We are being sent a gigantic amount of misinformation—provocation and sabotage. For doctors it’s one kind of information; for priests and Orthodox Christians it’s another, not to mention the huge amount of rumors, gossip, and unproven facts. As the Russian thinker Ivan Lukianovich Solonevich said about the events of the February revolution of 1917, “Russia was destroyed by gossip.” Nowadays, many people are being destroyed by gossip…
A person receives from the outside this spiritual “nanochip”, for example, that it is categorically forbidden to get vaccinated, and he transfers this “nanochip” to others like an infection, like an instrument of mass psychosis. People are infected on a vast scale with this “nanochip”, which attacks a person’s soul and mind and makes him like a zombie. Such a person aggressively spreads this information around and considers it to be his duty to share this information with his neighbors, to infect them with this spiritual “nanochip”. These are manmade demons, which people spread to each other. And then, it turns out that the information was never checked for accuracy.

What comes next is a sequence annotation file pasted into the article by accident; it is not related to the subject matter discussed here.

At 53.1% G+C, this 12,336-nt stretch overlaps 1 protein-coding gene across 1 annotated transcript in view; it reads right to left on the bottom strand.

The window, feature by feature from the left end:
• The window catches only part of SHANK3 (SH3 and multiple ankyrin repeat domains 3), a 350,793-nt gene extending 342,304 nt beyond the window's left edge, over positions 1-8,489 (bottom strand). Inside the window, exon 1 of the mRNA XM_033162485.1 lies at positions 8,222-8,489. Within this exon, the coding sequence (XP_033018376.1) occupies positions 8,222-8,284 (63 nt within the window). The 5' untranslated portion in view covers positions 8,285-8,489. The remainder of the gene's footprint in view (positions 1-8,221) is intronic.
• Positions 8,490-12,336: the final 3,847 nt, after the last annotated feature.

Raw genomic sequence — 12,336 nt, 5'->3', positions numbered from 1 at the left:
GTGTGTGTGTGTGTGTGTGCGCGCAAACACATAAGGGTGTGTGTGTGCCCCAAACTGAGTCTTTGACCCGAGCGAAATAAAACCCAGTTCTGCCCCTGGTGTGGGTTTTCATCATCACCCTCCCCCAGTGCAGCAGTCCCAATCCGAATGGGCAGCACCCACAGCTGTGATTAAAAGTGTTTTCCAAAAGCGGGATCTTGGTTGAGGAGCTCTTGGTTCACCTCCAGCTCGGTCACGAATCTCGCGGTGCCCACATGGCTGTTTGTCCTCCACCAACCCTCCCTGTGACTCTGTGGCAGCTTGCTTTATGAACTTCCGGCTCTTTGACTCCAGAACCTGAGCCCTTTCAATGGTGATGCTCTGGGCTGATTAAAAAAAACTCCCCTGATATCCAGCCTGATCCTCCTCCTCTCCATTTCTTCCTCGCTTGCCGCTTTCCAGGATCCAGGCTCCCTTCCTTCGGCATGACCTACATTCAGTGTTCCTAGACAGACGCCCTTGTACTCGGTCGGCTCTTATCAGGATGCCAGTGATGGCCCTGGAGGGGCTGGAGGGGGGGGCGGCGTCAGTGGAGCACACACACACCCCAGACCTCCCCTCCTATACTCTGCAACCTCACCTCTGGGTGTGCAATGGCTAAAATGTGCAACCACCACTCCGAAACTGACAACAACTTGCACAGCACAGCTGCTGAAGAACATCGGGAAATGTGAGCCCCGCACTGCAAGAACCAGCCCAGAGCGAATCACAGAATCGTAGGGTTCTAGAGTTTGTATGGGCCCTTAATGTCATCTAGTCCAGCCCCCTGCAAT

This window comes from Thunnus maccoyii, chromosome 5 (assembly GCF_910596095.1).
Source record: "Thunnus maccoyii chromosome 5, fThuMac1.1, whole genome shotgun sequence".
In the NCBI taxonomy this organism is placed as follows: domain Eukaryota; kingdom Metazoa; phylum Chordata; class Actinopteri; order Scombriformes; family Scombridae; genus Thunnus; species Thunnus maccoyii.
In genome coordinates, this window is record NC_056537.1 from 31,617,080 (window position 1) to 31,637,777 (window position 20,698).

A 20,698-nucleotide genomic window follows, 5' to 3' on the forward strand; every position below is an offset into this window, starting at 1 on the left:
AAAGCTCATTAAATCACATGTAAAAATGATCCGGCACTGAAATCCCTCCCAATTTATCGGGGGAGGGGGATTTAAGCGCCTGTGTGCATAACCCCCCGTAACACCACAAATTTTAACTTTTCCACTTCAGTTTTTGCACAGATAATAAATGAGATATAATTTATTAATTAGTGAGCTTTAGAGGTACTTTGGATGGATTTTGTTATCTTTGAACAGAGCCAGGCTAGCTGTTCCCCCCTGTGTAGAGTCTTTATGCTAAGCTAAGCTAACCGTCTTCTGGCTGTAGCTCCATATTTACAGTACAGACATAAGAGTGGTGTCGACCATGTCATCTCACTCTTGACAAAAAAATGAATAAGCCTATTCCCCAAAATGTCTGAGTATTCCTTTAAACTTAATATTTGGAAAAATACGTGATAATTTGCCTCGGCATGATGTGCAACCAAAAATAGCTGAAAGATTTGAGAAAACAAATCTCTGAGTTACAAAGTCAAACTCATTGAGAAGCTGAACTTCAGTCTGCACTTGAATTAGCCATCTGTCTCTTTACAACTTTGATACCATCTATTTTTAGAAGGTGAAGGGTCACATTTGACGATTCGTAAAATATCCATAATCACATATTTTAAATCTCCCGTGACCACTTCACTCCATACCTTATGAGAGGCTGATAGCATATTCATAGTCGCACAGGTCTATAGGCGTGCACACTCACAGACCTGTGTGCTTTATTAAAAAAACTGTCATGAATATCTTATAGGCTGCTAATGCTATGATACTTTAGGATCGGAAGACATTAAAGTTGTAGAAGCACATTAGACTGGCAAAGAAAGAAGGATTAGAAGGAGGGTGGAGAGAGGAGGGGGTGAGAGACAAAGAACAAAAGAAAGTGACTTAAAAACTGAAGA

“What only didn’t I get named at the beginning of the epidemic for stating that there really is COVID! 'There’s no COVID, it’s all bunk…” could be heard everywhere. We all remember this. Then it becomes clear that there really is COVID. People who spread such information should understand their enormous responsibility. They should be aware that they are becoming true agents of influence of those very people behind the scenes, who in their own words, are aiming at exterminating the population. They are doing everything to turn people away from real and safe protection. Fr. John spoke about the spiritual state of people in whom such tares of lies are sewn: disturbance, perplexity, and confusion. People who irresponsibly spread such fabrications and rumors remind me most of real agents of influence who work not for the good of God’s people, but for the enemy. They do everything so that death and sickness would be spread in our land. They say, “We don’t want that.” However, By their fruits ye shall know them (Mt. 7:20)…